Spanish Risk at Record High as Rajoy Struggles to Avoid Bailout
The cost of insuring against a Spanish default jumped to a record as Prime Minister Mariano Rajoy struggles to prevent the nation from becoming the fourth euro-region member to need a bailout.
Credit-default swaps on Spain rose 17 basis points to 498 as of 4 p.m. in London, surpassing the previous all-time high closing price of 493, according to CMA. The contracts are up from 431 at the start of the month and 380 at the end of 2011, signalling a deterioration in investor perceptions of credit quality.
“Spain is viewed as the next most likely to be in need of a financing program,” said Brian Barry, an analyst at Investec Bank Plc in London. “It’s not surprising to see CDS widening.”
Rajoy, in power with his interim administration since December, said yesterday that the country won’t need a bailout and that it’s “not possible to rescue Spain.” His attempts to reassure investors with the deepest austerity measures in at least three decades are falling flat, with government bond yields rising to near the levels that drove Greece, Ireland and Portugal to seek international cash.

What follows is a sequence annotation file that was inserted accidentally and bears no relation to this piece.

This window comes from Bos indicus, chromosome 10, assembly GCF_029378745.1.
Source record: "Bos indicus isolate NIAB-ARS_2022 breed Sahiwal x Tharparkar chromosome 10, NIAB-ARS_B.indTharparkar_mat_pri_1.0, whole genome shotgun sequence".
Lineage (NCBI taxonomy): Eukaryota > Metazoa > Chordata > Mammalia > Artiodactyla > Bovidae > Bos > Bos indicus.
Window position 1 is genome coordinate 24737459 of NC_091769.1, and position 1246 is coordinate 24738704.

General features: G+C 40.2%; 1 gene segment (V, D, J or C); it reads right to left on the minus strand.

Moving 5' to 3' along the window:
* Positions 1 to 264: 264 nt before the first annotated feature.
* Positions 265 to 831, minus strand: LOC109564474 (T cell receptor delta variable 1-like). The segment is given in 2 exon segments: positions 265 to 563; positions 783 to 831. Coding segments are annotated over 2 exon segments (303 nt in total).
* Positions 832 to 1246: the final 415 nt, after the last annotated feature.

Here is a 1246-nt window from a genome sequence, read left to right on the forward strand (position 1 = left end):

Spain will approve a crackdown on tax fraud today as part of its efforts to plug the budget deficit. A report showed that lenders increased their borrowings from the European Central Bank by almost 50 percent in March to the most on record.
The rate on Spain’s 10-year note rose 17 basis points today to 5.99 percent, 21 basis points up from a week ago. Royal Bank of Canada said in a note that rising borrowing costs increased the chances that the country will seek some sort of external aid, such as having a European Union bailout fund buy up its debt.
Sovereign insurance costs also rose elsewhere, with the Markit iTraxx SovX Western Europe Index of default swaps on 15 governments climbing four basis point to 278.5. The gauge was at 265.5 basis points on April 3.
A basis point on a credit-default swap protecting 10 million euros ($13.1 million) of debt for five years is equivalent to 1,000 euros a year. Swaps pay the buyer face value in exchange for the underlying securities or the cash equivalent should a borrower fail to adhere to its debt agreements.
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